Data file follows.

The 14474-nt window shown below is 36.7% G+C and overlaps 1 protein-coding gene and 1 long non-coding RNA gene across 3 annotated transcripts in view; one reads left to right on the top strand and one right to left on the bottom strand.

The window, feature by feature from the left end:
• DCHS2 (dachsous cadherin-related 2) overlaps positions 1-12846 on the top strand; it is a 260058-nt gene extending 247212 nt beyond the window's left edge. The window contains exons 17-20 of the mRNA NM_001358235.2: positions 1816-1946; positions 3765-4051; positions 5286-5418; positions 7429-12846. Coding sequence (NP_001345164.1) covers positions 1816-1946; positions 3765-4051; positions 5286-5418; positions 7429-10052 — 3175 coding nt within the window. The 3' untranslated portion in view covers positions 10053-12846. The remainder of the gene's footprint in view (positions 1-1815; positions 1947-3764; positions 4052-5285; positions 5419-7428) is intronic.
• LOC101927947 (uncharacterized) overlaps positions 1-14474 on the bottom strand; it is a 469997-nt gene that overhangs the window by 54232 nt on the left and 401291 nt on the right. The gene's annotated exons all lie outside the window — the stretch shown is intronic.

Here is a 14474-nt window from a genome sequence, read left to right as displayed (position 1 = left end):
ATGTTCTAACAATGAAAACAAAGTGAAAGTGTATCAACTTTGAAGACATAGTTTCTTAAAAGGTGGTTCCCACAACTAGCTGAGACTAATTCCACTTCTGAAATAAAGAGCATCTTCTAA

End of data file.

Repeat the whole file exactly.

The 14474-nt window shown below is 36.7% G+C and overlaps 1 protein-coding gene and 1 long non-coding RNA gene across 3 annotated transcripts in view; one reads left to right on the top strand and one right to left on the bottom strand.

The window, feature by feature from the left end:
• DCHS2 (dachsous cadherin-related 2) overlaps positions 1-12846 on the top strand; it is a 260058-nt gene extending 247212 nt beyond the window's left edge. The window contains exons 17-20 of the mRNA NM_001358235.2: positions 1816-1946; positions 3765-4051; positions 5286-5418; positions 7429-12846. Coding sequence (NP_001345164.1) covers positions 1816-1946; positions 3765-4051; positions 5286-5418; positions 7429-10052 — 3175 coding nt within the window. The 3' untranslated portion in view covers positions 10053-12846. The remainder of the gene's footprint in view (positions 1-1815; positions 1947-3764; positions 4052-5285; positions 5419-7428) is intronic.
• LOC101927947 (uncharacterized) overlaps positions 1-14474 on the bottom strand; it is a 469997-nt gene that overhangs the window by 54232 nt on the left and 401291 nt on the right. The gene's annotated exons all lie outside the window — the stretch shown is intronic.

Here is a 14474-nt window from a genome sequence, read left to right as displayed (position 1 = left end):
ATGTTCTAACAATGAAAACAAAGTGAAAGTGTATCAACTTTGAAGACATAGTTTCTTAAAAGGTGGTTCCCACAACTAGCTGAGACTAATTCCACTTCTGAAATAAAGAGCATCTTCTAA